School Pushout: The Role of Supportive Strategies Versus Punitive Practices for LGBT Youth of Color

Every year, nearly 3 million students in the U.S. get suspended or expelled from school. Suspension or expulsion from school ­are forms of school pushout, which refers to punitive school policies and/or practices that make it difficult for students to be successful in school.  School pushout is disproportionately experienced by students of color, (lesbian, gay, bisexual, trans, and queer) LGBTQ youth, and other underrepresented and underserved youth. Yet, there are several supportive strategies schools can use that keep students in school and learning. In our research, we explored how supportive versus punitive strategies might impact school pushout for LGBT youth of color.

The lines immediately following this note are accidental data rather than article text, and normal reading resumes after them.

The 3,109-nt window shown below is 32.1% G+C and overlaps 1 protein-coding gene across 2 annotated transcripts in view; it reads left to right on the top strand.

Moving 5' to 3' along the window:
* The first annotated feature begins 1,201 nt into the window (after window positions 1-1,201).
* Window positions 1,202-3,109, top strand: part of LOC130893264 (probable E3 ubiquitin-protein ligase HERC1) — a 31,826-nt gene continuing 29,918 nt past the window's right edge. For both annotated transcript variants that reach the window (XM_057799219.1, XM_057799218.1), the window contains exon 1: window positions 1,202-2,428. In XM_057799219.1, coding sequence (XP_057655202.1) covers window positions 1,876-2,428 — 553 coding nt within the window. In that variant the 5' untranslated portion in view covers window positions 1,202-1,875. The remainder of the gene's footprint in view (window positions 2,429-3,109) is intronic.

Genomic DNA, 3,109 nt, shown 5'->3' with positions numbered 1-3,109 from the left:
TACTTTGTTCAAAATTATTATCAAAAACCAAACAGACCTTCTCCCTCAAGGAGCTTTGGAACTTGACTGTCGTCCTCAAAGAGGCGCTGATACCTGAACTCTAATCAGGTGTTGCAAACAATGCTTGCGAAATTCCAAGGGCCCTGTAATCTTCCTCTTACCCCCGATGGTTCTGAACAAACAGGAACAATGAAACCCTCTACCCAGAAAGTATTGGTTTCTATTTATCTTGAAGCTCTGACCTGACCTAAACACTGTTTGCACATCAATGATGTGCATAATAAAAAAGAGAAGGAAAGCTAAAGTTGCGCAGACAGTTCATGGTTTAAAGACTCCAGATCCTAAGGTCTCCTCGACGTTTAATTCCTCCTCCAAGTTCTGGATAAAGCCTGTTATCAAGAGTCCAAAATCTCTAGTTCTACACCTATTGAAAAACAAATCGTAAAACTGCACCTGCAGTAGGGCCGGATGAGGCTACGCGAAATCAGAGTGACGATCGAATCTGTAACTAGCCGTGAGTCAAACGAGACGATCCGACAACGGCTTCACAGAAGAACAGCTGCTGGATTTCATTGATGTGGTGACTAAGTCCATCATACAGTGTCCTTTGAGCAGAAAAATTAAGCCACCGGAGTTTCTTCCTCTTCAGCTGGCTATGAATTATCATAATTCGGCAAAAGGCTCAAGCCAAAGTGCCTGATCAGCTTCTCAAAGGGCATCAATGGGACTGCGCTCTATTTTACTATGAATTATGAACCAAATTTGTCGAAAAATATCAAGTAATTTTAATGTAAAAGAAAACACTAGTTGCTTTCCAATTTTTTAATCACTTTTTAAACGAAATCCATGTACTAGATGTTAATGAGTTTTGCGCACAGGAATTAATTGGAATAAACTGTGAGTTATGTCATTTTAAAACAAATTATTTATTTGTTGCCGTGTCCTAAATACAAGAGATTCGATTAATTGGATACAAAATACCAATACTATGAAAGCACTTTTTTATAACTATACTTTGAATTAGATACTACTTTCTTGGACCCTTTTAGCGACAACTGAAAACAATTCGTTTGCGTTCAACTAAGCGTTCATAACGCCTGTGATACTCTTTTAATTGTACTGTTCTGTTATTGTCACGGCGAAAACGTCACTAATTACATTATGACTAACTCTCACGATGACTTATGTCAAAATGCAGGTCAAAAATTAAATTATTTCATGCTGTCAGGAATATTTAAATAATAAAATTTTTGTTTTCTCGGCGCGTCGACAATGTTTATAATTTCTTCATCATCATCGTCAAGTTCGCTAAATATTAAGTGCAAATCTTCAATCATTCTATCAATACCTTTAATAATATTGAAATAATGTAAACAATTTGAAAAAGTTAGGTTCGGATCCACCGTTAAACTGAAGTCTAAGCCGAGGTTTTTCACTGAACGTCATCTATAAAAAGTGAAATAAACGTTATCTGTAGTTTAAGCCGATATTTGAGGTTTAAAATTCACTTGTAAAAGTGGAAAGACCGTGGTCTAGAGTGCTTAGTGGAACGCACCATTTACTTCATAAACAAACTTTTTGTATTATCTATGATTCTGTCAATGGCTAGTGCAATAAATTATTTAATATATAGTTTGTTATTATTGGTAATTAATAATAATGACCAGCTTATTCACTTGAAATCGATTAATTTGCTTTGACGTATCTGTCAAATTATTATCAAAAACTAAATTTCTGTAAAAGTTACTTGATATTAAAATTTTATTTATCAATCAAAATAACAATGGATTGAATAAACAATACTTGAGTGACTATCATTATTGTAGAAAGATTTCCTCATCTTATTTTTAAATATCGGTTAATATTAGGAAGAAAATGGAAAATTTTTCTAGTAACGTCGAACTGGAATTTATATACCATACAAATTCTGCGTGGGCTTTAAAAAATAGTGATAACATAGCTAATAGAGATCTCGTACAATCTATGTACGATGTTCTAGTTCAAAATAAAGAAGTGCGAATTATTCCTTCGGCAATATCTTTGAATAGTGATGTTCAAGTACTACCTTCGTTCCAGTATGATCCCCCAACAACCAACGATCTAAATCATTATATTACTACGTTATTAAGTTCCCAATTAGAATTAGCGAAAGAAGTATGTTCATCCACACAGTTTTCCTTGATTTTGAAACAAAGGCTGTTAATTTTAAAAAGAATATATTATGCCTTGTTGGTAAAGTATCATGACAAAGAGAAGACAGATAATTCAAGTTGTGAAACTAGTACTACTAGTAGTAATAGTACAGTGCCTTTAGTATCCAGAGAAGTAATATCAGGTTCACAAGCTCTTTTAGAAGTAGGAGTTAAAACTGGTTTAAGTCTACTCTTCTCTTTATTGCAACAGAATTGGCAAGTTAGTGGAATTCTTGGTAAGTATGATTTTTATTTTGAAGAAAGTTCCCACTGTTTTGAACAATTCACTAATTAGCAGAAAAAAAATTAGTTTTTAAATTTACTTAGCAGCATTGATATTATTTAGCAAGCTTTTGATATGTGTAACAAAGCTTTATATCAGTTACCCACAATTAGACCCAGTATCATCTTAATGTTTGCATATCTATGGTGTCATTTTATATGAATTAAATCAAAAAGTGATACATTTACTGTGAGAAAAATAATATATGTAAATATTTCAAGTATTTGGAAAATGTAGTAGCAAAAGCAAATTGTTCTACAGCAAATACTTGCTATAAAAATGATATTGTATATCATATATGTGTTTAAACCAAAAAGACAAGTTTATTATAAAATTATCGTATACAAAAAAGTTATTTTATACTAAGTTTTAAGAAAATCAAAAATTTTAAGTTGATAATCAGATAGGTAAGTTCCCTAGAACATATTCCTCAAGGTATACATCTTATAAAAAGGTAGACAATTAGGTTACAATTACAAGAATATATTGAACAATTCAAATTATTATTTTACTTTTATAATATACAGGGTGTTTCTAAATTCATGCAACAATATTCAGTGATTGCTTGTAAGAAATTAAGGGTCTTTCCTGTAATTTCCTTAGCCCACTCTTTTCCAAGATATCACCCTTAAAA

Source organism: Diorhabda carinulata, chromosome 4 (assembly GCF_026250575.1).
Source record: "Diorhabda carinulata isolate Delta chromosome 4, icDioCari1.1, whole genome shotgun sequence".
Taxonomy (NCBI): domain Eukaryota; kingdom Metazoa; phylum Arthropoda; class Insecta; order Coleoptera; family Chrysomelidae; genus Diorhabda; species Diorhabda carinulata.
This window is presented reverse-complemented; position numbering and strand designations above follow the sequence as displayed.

Schools will often use a variety of approaches that could affect school pushout.

  • Supportive strategies might include programs such as positive behavioral intervention supports (PBIS) and restorative justice (RJ) programs. Schools might also provide referrals to behavioral/counseling support instead of disciplining students.
  • Punitive strategies include enforcement of zero-tolerance policies, which require automatic punishments for first-time violations of school rules.

We used student and teacher data from 1,091 schools that participated in the California Healthy Kids and California School Climate Surveys. The final study sample size was 518,438 middle and high school students for which we also had teacher data (68,753 teachers’ responses were aggregated to the school-level).